February 09, 2011 Edition
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Golden Peanut encourages
farmers to plant Spanish crop
Golden Peanut Company's Dennis Robbins, a retired consultant who worked for the company for 35 years, met with local farmers on Thursday at Captain Catfish in Walnut Ridge to discuss peanut production in Lawrence County.
Peanut shelling and processing companies, including Golden Peanut Company headquartered in Alpharetta, Ga., became interested in the county's farm land after Walter Rice, a farmer from College Station, Tenn., successfully produced a peanut crop in the area last year.
According to Robbins, Rice averaged 3,800 pounds per acre last year in peanuts on his 525-acre farm.
"This is my first time to visit the area but the more I see the more I like," said Robbins about the local farming potential.
Although Rice grew runner-type peanuts, Robbins encouraged farmers to grow Spanish-type peanuts, based on the area's average temperatures and weather conditions.
"Spanish peanuts, which harvest in 120 days, could suit you better than the 140-day harvest runners," Robbins said.
The various types of peanuts are distinguished by branching habits and branch length. Spanish peanuts grow in an up-right position, while runner-type peanuts grow near the ground.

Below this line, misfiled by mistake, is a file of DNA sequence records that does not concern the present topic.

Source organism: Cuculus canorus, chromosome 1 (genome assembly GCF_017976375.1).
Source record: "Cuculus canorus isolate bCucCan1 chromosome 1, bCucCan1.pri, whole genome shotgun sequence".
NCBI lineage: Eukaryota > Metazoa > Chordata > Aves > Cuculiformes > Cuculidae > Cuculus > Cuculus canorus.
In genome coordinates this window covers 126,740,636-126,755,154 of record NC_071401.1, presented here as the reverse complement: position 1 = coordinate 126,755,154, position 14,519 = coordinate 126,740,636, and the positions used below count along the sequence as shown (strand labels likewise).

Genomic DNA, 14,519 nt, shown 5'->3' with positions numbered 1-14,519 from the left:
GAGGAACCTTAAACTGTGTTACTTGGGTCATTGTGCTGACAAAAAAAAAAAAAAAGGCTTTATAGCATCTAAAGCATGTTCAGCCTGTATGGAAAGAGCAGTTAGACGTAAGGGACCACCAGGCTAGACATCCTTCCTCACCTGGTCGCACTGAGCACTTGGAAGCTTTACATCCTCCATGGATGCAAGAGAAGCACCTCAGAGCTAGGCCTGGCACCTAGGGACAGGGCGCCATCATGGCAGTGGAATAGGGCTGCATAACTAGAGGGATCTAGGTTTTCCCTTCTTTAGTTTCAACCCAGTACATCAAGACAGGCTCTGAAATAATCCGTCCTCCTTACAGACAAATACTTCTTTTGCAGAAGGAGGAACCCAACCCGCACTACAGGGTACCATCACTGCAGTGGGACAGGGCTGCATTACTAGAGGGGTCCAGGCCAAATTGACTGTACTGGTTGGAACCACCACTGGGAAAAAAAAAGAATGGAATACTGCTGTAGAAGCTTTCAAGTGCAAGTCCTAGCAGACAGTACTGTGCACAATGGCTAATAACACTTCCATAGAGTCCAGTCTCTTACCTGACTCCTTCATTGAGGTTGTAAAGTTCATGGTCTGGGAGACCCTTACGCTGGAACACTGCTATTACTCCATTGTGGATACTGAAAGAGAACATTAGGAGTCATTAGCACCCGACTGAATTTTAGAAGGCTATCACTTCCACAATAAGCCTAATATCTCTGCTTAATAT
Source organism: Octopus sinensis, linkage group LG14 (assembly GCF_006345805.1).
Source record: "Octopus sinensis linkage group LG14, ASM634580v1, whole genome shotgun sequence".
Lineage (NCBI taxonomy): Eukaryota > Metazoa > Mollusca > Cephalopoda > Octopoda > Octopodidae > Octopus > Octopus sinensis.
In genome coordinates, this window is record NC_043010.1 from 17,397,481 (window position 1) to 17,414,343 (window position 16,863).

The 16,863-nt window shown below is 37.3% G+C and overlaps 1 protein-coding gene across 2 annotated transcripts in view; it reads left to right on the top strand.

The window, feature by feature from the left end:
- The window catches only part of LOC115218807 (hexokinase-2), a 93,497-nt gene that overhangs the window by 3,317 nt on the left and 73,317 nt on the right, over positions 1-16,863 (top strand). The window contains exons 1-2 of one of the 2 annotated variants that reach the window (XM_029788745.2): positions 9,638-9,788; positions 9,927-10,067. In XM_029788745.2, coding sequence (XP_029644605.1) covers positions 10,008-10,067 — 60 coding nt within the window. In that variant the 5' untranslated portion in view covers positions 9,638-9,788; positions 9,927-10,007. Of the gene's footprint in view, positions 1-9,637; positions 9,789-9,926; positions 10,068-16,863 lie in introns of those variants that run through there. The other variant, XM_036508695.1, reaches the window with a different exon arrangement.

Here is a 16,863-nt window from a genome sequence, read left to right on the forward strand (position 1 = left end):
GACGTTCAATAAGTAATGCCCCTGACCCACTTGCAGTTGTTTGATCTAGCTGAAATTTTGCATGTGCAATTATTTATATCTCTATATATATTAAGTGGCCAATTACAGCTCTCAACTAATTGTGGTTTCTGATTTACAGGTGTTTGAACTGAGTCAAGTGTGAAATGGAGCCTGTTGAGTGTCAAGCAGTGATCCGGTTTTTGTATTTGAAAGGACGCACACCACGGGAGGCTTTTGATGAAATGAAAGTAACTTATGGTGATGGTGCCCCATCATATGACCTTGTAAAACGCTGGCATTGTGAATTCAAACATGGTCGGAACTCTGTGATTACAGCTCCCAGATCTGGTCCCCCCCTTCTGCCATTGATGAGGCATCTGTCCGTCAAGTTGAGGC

Most Spanish peanuts are grown in Texas and Oklahoma, while most runner peanuts are found in the southeastern region.
"The main advantage of Spanish over runner is that the early maturity will allow earlier harvesting and reduce the risk of harvest losses," said Robbins. During the meeting Robbins discussed two Spanish-type peanuts, AT-9899 and Tamnut OL-06, both of which Robbins feels would be successful in the county.
"The Tamnut OL-06 is better suited for the area though, rather than the AT-9899, because it is better suited for more southern-growing areas," Robbins added.
According to Robbins, there are three keys to Spanish peanuts: first, the maturity date; second, pricing for Spanish peanuts is competitive with runer-type peanuts; and third, Spanish peanuts have a reduced-seed rate per acre, which means less seed cost per acre.
"Runners can be grown in the area but I think Spanish peanuts should also be considered because the Spanish peanuts mature faster," Robbins said.
Robbins also stated that Spanish peanuts have a low tolerance for Tomato Spot Wilt, but local farmers stated the disease has not affected the area.
"Golden Peanut Company just wants the opportunity to work with you if you decide to grow peanuts," said Robbins, who assured farmers that Golden Peanut Company was in it "for the long haul."
"We will be around here for a while," Robbins said. "Golden Peanut Company has interest in buying peanuts, particularly Spanish peanuts grown in this area."
Officials from Clint Williams Company, based in Madill, Okla., also met with local farmers and agriculture industry representatives on Jan. 12.
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